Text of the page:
Our Lady of Guadalupe
In the morning dawn of December 9, 1531, Juan Diego, an Aztec Indian and convert to Christianity, was walking near the hill called Tepeyac when he encountered a woman who introduced herself as Mary, the mother of God. Her appearance was that of a woman from his nahuatl culture; she had olive skin and black hair, and spoke to him in his native language. She was clothed in colors of life and covered with symbols of honor and hope and it was obvious that she was pregnant with new life.
Mary spoke to Juan Diego with respect and affection and gave him a message for the local bishop. She wanted the bishop to construct a church where she would listen and attend to all of the needs of those who came to her.
When Juan Diego delivered the message, the bishop did not believe him and suggested that Juan Diego provide him with a sign that would prove that what he said was true. Juan Diego communicated this to Mary and she instructed him to return the next day so that she might provide him with a sign. That night, however, Juan Diego’s uncle, Juan Bernardino, fell ill and lay near death most of the night. The next morning, Juan Diego went in search of a priest for his uncle instead of returning to Mary. As he traveled through a different route so as to avoid her, she appeared to him and assured him that his uncle had already been healed. She then instructed Juan Diego retrieve from the top of the hill roses he would find there. Although he knew roses did not bloom there in winter, he believed and did as he was told. He was amazed to see roses in winter and gathered an armful of the flowers into his cloak and brought them to Mary. She blessed them and gave Juan Diego final instructions to give to the bishop. When Juan Diego opened his tilma in the presence of the bishop, an even more amazing sign had been provided. Somehow the image of Mary, just as she looked when she appeared to Juan, filled the cloak or tilma.
The Mother of God brought a bright message, one of hope and compassion. Her appearance was a consolation to the poor, speaking of new life and new hope with the possibility that the two cultures would become one.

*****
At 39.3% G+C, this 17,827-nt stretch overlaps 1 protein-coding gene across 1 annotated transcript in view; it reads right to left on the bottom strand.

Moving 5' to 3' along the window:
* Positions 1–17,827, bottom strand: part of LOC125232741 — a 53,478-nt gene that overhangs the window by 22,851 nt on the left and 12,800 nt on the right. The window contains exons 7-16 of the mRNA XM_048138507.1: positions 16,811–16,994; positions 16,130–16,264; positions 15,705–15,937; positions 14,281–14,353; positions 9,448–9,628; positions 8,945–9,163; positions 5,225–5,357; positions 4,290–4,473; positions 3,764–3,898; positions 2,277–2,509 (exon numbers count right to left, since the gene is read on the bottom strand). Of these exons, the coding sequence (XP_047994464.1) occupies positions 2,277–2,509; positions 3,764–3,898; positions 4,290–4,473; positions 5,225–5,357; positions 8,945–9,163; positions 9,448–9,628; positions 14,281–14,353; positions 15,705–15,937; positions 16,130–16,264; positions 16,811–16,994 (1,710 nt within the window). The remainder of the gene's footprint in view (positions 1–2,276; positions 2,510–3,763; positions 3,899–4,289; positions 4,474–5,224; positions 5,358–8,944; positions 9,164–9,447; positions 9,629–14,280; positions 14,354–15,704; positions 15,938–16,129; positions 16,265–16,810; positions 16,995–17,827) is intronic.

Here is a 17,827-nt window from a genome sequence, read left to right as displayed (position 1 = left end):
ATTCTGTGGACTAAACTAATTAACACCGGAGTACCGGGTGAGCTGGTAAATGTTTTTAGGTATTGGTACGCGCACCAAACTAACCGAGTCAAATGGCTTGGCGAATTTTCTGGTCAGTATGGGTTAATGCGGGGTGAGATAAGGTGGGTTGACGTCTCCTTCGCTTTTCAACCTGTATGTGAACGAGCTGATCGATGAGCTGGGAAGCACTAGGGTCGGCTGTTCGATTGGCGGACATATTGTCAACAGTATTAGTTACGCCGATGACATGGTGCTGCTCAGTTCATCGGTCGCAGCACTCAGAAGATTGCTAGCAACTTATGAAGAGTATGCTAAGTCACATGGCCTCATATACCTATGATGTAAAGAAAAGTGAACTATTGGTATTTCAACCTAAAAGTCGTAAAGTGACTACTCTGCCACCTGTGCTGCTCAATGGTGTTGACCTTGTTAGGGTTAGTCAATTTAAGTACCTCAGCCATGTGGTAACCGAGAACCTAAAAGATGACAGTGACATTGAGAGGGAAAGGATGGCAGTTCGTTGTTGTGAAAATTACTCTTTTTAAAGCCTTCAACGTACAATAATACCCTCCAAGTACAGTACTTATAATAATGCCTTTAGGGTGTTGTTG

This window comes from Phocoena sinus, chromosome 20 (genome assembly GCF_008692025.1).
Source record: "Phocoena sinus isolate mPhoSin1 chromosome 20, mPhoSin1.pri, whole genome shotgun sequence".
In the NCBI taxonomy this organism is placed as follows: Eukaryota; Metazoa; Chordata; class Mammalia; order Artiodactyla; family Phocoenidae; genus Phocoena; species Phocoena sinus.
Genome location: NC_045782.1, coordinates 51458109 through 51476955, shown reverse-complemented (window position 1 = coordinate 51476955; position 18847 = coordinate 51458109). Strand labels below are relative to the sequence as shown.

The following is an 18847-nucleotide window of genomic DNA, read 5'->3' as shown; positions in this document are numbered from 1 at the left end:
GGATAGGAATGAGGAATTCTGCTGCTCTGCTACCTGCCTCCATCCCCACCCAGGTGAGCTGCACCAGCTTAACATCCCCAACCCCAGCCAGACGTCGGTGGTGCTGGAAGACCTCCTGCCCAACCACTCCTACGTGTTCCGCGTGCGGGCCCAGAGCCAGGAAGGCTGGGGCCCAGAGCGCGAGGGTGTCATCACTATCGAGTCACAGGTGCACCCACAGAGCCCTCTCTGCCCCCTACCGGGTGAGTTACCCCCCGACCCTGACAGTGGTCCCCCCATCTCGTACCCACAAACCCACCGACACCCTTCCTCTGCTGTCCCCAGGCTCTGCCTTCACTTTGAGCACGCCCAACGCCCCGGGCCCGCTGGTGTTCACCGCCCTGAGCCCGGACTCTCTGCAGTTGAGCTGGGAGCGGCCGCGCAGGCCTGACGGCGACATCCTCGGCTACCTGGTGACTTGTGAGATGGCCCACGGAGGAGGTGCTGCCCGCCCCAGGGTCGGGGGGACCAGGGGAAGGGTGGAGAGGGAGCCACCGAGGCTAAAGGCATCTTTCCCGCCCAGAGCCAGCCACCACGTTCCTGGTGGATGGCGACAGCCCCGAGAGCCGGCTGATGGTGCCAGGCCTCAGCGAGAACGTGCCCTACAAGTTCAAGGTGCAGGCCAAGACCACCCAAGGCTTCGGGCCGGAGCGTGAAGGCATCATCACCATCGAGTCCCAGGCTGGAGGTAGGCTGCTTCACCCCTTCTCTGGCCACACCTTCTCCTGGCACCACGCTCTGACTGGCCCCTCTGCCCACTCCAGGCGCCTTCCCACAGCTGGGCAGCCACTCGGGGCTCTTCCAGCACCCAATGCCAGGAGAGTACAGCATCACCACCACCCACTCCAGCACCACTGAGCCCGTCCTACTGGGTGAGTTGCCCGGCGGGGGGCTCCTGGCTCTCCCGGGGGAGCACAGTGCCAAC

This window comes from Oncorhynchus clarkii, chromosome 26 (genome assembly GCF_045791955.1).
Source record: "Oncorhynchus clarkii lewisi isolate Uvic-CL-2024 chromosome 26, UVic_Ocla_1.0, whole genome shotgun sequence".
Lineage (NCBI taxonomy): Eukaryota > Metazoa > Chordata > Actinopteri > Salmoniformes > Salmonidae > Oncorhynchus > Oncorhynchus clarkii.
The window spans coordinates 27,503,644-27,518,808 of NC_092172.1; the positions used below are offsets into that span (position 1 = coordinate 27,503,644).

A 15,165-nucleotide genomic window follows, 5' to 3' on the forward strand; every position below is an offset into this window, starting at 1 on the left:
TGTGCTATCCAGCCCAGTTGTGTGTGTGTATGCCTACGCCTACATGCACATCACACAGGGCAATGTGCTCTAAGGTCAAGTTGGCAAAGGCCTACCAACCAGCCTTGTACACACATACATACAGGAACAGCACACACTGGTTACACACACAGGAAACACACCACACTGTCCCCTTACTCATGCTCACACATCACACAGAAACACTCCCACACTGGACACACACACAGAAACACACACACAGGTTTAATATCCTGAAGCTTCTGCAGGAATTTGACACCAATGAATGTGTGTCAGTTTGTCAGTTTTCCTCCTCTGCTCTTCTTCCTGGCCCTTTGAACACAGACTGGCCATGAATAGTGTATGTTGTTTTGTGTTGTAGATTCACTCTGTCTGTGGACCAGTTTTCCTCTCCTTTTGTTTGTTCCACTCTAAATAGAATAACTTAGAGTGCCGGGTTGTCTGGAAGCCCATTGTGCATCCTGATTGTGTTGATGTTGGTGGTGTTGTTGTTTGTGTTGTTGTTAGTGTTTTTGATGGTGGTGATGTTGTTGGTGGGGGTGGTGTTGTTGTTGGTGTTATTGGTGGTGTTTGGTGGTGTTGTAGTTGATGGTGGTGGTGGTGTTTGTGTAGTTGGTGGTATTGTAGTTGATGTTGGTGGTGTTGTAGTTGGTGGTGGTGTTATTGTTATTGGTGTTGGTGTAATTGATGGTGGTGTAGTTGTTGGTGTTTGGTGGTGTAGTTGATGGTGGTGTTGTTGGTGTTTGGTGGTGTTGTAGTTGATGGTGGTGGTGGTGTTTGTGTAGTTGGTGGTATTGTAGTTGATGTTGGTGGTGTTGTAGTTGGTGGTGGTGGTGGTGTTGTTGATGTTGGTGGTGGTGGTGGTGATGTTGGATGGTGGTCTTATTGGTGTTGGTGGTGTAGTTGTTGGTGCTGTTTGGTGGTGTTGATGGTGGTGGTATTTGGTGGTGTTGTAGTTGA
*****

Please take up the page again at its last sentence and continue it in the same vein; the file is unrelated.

La Virgen de San Juan de los Lagos
Parish procession February 8th, 2009 celebrating La Virgen de San Juan de los Lagos!
A small statue of the Immaculate Conception placed in a church in the town of San Juan de los Lagos, Jalisco (in Mexico) by the first Spanish missionaries during the 16th century has made of that town one of the most visited pilgrimage destinations in Mexico. In 1623, through Mary’s intercession, a young girl was brought back to life, and this image of Mary then became known as La Virgen de San Juan de los Lagos.
In recent years, Holy Cross-Immicaulate Heart of Mary Parish, strongly influenced by Mexican popular religiosity celebrates the presence of a replica of this image at Immaculate Heart of Mary by organizing an annual procession on the Sunday closest to February 2 which marks the feast of this image in Mexico and is centered around the Feast of Presentation of the Lord.
To learn more about Our Lady of San Juan de los Lagos visit:http://en.wikipedia.org/wiki/Our_Lady_of_San_Juan_de_los_Lagos
Read all about the tradition of Posadas and Christmas at the Parish in the Back of the Yards! Neither cold, nor snow nor darkness could dispel the warmth of the celebrations for the children in this year’s events!